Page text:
Haemopoietic growth factors are involved in the production of blood cells from the bone marrow and are useful in reducing bone marrow toxicity associated with anticancer agents. These growth factors are cytokines that promote proliferation and differentiation of granulocytes and monocyte/macrophages.They include erythropoietin, granulocyte-macrophage stimulating factor (GM-CSF) and granulocyte stimulating factor (G-CSF). GM-CSF and G-CSF increase the neutrophil count in peripheral blood after high dose chemotherapy followed by bone-marrow transplantation, thus resulting in lesser chances of infections. Erythropoietin can help to replenish red blood cells in aplastic anemia and after cancer chemotherapy. Recently thrombopoietin has been described; this agent may alleviate thrombocytopenia due to inadequate marrow production.
The interferons were originally discovered as natural anti-viral compounds. They are of three types: alpha, beta and gamma. Alpha-interferon, which is produced by leukocytes and lymphoblastoid cells stimulated by viruses and certain microbial cell components, is used clinically for its anticancer activity. The antitumour effects are a result of direct cytotoxicity to tumour cells and stimulation of natural killer cells and macrophages. Alpha-interferon is active in a wide range of malignant disorders, most especially in the treatment of hairy cell leukaemia. Its role in the treatment of other neoplasms is under evaluation.
Interleukin-2 is a natural modulator of the immune system that stimulates specialised immune system cells, namely cytotoxic T-lymphocytes and natural killer cells. Recombinant interleukin-2 is manufactured through DNA technology and administered to the patient by intravenous infusion. Activated lymphocytes will target and kill the cancer cells.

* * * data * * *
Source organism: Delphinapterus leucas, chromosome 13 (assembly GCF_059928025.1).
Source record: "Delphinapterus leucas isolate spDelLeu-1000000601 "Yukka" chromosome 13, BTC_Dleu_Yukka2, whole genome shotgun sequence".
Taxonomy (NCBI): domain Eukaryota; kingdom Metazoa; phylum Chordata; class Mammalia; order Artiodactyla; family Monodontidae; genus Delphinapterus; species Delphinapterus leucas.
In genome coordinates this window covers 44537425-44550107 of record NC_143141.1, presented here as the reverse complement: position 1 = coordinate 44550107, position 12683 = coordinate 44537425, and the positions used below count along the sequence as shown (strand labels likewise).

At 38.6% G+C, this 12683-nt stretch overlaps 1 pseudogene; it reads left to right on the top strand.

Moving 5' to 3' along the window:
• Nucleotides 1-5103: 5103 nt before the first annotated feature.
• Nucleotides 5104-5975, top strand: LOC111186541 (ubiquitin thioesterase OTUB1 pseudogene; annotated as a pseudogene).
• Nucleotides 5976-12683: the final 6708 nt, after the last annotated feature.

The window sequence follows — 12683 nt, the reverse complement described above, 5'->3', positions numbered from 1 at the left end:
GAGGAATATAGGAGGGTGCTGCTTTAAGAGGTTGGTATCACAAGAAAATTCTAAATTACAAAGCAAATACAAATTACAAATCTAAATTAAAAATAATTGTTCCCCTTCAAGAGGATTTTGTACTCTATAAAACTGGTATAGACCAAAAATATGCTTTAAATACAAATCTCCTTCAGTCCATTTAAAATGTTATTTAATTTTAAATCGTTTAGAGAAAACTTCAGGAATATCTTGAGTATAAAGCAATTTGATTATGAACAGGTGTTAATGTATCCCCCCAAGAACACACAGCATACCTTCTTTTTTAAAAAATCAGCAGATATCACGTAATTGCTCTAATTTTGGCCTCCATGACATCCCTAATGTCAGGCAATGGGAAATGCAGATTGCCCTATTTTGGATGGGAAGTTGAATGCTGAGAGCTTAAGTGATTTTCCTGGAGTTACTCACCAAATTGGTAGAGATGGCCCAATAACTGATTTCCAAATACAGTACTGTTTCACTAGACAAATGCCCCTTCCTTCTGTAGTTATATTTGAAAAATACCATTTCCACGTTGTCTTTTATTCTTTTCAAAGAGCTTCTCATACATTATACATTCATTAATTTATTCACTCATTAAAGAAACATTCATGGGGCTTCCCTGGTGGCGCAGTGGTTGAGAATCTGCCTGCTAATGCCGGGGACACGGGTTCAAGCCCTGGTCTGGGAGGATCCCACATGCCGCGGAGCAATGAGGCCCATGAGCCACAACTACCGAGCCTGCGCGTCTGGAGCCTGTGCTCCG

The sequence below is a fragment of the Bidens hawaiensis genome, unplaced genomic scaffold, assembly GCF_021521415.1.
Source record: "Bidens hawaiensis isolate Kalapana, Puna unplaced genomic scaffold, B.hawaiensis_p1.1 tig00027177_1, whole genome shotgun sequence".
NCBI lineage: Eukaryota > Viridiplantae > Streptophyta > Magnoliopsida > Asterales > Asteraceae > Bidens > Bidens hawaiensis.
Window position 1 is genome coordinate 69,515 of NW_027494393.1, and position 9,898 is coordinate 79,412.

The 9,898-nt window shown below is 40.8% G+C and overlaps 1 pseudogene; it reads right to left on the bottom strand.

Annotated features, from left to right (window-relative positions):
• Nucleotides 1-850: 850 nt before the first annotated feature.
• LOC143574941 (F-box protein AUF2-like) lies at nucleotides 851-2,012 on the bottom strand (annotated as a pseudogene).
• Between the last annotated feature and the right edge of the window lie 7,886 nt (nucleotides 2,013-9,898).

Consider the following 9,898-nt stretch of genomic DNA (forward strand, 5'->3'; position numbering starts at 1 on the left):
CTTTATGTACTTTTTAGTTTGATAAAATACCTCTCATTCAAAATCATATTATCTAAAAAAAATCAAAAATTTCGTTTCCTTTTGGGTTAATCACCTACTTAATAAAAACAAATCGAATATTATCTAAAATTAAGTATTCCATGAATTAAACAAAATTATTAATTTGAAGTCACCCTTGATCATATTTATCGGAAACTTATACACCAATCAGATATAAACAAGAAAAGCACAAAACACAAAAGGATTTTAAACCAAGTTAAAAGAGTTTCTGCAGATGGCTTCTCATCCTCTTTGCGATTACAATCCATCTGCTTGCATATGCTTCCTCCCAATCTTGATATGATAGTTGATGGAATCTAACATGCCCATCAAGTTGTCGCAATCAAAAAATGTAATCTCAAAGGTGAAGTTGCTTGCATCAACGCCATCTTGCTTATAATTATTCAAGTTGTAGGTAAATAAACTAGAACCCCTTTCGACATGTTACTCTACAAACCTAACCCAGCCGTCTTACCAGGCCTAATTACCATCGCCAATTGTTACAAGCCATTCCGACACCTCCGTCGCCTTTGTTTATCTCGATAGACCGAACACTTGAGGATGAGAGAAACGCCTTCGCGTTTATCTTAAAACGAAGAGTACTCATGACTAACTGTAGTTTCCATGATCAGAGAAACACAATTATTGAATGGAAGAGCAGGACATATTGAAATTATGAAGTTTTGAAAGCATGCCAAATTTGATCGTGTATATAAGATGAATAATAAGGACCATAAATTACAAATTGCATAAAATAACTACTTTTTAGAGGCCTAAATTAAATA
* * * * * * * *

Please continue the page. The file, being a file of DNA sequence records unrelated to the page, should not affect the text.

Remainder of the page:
Proeolytic enzyme inhibition
If a growth is confined to its original tissue boundaries, even the rapid cellular multiplication occurring in its early phase may not cause serious disease. However, migration from the original tissue compartment, invasion of normal surrounding tissue and dissemination throughout the body constitute malignancy. To invade and metastasise, tumours release proteolytic enzymes which break down extracellular barriers comprising of a network of components such as laminin, fibronectin and other glycoproteins, collagens, and proteoglycans. Proteolytic enzymes inhibitors could block such break down and play a role in controlling the spread of cancer. One such inhibitor, batimistat, is now under evaluation.
Angiogenesis refers to the formation of new blood vessels. A cancer needs new blood vessels for its growth, and a drug that blocks the formation of these new blood vessels could cut off the tumour’s blood supply, thus destroying it. Many antiangiogenesis agents are being studied, including vascular endothelial growth factor, basic fibroblast growth factor, platelet factor 4, thrombospondin-1, angiostatin and endostatin. In the future, angiogenesis inhibitors could be a regular component of anticancer therapy.
The emerging approaches to cancer management suggest that the treatment of cancer is set to undergo radical change. Successful disease managenent could also mean that perhaps soon enough, cancer will not be a dreaded disease anymore.
11 January 2001.
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This article appeared in Pharma Business, February 2, 2001.